I’ve just read, yet again, that people with hard skills are sort of “easy” to find. Its those pesky soft skills that are not so easy to find..

From An Employee’s Personality Is More Important Than Skills According To A New Talent Study by Rae Ann Fera:

Turns out being flexible and personable are more important than tech wizardry…
It turns out that in the eyes of employers hard skills take a back seat to personal qualities such as creativity, drive, and open-mindedness when it comes to employability.
Of those surveyed, 78% cited “personality” as the most desirable quality in employees…

I especially like the word “personable.”

never eat alone coverThe book Never Eat Alone is a very good book. Filled with smart, useful suggestions about how to be a better relationship builder.  But, the title sort of says it all – never eat alone! Sit down, share a meal, and interact with other human beings!

So, I’ve got a suggestion. Make sure you eat with some people regularly as part of your work life. Because it is part of your work life – and, it is part of life, anyway.

Eat with somebody. Mix these meal “appointments” with some “regular” meal companions, and some “new folks” to get to know. Just for the purpose of getting to know some folks; and for building your own “personableness.”   And just for the purpose of building your interaction skills; your listening skills; your conversation skills; your “soft” skills.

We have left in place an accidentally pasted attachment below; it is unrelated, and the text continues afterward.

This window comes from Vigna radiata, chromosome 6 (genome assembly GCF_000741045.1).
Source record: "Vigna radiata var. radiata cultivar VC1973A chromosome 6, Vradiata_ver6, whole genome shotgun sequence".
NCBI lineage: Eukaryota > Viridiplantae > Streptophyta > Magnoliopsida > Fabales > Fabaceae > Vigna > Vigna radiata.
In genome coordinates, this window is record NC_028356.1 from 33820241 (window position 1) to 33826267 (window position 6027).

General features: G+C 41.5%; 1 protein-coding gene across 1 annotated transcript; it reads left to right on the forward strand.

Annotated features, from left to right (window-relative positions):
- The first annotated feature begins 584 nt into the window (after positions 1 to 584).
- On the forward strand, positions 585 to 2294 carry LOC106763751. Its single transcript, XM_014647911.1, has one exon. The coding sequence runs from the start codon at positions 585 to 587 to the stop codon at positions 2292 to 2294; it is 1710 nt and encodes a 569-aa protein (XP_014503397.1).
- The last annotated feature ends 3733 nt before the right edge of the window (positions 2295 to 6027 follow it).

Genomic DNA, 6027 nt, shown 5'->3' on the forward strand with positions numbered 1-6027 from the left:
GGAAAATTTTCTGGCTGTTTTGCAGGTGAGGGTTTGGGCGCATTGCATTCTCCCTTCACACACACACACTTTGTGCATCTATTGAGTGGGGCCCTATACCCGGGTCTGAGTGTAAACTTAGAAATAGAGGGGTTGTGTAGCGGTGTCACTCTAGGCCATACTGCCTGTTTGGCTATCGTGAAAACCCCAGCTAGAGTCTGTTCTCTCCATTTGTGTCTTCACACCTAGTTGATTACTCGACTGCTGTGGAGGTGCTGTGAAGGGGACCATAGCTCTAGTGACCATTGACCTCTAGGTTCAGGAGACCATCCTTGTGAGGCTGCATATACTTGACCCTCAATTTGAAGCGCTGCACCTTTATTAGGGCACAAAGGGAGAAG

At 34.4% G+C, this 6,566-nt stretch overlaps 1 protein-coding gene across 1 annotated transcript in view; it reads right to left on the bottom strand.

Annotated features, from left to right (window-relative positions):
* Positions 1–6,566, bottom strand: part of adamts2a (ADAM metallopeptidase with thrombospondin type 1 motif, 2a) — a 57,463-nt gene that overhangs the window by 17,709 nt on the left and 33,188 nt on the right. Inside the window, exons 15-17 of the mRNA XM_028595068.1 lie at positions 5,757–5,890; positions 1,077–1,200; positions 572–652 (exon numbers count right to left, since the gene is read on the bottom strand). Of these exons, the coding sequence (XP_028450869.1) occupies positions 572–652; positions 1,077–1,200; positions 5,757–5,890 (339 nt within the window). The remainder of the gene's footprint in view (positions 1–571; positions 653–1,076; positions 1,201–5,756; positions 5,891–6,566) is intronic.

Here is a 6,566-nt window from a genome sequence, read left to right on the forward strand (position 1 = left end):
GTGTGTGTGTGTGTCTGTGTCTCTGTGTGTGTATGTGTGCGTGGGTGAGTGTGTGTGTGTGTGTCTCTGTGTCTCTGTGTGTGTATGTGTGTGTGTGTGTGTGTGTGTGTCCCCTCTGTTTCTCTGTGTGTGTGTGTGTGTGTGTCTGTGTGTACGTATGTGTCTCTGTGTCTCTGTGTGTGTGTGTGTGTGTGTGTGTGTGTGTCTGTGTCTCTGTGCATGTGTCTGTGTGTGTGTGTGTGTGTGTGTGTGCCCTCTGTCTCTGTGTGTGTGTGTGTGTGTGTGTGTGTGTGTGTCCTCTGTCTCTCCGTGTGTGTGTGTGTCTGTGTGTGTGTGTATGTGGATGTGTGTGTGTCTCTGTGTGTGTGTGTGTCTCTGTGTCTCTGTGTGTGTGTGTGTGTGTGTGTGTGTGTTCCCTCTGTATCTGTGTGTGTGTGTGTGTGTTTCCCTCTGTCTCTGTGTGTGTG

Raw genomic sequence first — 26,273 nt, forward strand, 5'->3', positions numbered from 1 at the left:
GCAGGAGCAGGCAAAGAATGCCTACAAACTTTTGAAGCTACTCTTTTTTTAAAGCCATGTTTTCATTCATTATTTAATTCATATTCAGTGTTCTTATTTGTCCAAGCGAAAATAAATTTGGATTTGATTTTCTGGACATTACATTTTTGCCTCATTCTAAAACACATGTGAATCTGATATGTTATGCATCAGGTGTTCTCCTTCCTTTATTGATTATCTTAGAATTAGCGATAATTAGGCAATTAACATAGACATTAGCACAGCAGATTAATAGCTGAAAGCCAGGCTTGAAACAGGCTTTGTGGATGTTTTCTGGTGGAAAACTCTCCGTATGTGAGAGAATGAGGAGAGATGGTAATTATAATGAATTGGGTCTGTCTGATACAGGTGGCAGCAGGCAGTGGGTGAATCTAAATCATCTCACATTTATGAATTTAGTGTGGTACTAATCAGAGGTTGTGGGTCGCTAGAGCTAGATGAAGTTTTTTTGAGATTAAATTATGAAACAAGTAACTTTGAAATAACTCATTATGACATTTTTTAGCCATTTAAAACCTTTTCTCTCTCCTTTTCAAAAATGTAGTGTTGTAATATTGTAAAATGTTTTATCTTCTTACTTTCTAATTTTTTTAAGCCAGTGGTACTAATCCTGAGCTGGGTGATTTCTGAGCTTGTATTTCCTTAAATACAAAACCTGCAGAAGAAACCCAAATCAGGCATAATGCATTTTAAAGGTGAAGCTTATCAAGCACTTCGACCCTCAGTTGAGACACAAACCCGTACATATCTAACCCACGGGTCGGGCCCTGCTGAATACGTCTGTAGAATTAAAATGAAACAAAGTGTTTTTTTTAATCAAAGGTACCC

Take a look at your calendar. When was the last time you had a “meal appointment?” When is the next one scheduled?

How many a week should be a minimum? You decide. But going day after day, maybe week after week eating alone is probably not a good strategy in this “we need better softs skills” era.

I’ve got a hunch you could use a few more of those meal appointments. I know I could.

Monday, April 21, 2014 Posted by | Randy's blog entries | Leave a comment

(Big) Data + Analysis + A Dose of Common Sense = The Path to Specific Innovations (A Lesson from Strategic Government Resources)

A big organization buys paper by the pallet load. I buy it by the case — or less.

Guess which one of us gets the best price per ream…

If you looked down on cities from a satellite image, without all of that map-maker drawing of boundaries, you could not tell when you leave one city for another. Here, in my neck of the woods, you could not see any natural reason on the satellite image to end Dallas and start Richardson, and to end Richardson and start Plano, and…

But, here is a fact. Each city negotiates its own contracts, and the bigger the city, and/or the better the negotiator, the better the price. On countless needed purchases.

Or, maybe not… Maybe there are other factors. But, it has to start with accurate comparison data, somebody who actually knows how to see, and provide, analysis, along with a dose of plain old common sense.